Wheels keep turning for Phillips

October 01, 1994|By Steven Kivinski | Steven Kivinski,Contributing Writer

Almost three decades after winning his first national cycling championship, Bobby Phillips is still pedaling his way to victory.

Two weeks ago in Monticello, N.Y., the 48-year-old Parkville resident won his 12th national title, finishing first among an international field of 45 riders, ages 45 to 49, in the Masters World Cup Championship.

A week earlier, Phillips, a Dundalk native and Parkville High graduate, captured silver and bronze medals at the Masters World Cup Track Championships, which were conducted in Blaine, Minn., on a wooden track with a 45-degree banking.

"It was like riding on the side of a wall," said Phillips, who owns and operates a vending machine business when he isn't riding 35-40 miles per day on his Cadex Giant 16-speed bike.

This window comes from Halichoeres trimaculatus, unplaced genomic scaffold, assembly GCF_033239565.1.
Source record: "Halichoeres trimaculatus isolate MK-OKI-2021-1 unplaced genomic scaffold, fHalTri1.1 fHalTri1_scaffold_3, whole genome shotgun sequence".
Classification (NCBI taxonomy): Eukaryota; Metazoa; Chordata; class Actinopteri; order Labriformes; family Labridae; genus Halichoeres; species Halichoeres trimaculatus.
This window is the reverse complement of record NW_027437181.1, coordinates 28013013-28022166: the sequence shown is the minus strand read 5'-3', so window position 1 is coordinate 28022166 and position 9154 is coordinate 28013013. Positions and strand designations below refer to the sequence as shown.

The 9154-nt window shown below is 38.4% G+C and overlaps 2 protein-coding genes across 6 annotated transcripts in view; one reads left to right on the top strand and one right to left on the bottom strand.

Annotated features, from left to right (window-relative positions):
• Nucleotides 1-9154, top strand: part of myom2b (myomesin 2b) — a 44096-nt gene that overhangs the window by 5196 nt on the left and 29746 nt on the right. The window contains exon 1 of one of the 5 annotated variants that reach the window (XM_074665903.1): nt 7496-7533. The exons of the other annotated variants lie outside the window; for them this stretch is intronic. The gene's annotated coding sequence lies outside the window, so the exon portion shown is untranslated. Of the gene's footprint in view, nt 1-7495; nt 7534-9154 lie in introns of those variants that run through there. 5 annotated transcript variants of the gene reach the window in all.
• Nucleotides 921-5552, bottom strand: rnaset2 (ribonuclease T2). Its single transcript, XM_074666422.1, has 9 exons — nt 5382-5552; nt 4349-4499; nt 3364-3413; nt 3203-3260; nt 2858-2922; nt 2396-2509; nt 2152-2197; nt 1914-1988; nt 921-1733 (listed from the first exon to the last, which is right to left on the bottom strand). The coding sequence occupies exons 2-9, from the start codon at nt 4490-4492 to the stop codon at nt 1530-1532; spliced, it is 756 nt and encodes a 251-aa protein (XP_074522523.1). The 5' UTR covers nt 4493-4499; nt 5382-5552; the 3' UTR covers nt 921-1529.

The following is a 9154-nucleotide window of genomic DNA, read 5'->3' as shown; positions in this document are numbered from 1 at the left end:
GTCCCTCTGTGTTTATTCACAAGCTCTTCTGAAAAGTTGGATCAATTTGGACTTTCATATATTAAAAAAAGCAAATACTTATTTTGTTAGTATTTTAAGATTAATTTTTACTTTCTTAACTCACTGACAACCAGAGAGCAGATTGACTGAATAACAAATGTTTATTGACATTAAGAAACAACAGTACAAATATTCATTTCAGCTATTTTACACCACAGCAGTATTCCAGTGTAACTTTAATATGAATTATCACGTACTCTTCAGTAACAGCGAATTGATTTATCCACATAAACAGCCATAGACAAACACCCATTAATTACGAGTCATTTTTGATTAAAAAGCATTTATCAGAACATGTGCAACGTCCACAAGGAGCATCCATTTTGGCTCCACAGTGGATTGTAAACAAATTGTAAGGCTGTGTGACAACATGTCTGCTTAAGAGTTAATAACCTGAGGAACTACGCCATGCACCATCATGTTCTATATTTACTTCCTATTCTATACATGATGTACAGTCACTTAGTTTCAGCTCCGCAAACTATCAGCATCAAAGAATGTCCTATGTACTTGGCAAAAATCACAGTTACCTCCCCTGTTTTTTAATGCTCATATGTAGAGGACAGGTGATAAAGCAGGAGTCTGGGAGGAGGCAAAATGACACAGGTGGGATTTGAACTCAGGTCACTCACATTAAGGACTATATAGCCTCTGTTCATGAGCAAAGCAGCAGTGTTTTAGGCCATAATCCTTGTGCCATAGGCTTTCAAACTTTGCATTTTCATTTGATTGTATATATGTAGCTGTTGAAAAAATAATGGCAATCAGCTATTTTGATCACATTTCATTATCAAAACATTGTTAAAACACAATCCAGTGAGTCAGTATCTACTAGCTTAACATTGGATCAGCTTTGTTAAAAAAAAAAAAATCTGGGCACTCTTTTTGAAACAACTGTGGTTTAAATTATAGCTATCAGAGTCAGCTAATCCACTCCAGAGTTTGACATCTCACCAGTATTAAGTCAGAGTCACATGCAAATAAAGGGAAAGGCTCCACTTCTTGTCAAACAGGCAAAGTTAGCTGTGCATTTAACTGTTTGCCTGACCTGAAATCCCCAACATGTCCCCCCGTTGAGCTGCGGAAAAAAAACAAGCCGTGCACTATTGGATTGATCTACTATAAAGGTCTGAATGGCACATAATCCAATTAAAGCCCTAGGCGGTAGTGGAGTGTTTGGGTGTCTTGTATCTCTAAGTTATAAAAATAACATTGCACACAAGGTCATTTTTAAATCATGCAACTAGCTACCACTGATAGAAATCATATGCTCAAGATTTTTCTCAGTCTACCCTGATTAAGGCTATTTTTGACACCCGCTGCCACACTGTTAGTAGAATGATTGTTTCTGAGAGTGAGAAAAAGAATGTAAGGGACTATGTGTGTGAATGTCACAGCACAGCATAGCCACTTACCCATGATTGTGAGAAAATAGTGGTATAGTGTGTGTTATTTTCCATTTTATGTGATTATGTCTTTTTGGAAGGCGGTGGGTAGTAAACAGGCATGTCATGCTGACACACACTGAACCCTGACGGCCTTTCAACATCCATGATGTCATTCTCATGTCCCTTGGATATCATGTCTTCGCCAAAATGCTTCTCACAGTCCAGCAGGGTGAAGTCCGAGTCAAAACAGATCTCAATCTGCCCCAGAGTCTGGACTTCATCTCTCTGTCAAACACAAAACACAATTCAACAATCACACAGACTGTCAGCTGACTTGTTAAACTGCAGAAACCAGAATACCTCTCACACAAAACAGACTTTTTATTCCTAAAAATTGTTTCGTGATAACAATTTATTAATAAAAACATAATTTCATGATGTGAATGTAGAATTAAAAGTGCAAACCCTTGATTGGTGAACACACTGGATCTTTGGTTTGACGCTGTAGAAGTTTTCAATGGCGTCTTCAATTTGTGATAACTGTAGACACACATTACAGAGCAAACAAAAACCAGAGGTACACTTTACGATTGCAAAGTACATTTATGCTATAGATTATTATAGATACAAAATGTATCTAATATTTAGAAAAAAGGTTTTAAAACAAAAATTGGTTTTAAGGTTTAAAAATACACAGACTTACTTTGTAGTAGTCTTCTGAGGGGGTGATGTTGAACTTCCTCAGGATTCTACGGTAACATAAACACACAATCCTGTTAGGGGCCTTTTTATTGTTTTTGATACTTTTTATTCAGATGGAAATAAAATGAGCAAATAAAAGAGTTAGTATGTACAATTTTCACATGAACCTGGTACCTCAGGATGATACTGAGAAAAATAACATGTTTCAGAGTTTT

Last July, Phillips, a member of the Somerset Wheelmen bicycle club based in Somerville, N.J., traveled -- by car -- to Augusta, Ga., for the National Cycling Federation nationals, where he was runner-up in his category.

Phillips, who has maintained amateur status, got his start in bicycle racing at the age of 6 and won his first national title three years later, in 1956. In starting a racing career, he was carrying on a family tradition. His mother, Zay, raced competitively for 15 years, and his father, John, is still competing at the age of 83.

When will Bobby Phillips stop pedaling?

"Never," said Phillips, who is preparing for the 10th annual Bobby Phillips Turkey Day Bicycle Race, Oct. 22-23, at Gateway Plaza industrial park in Columbia. "I'm just going to keep on going."

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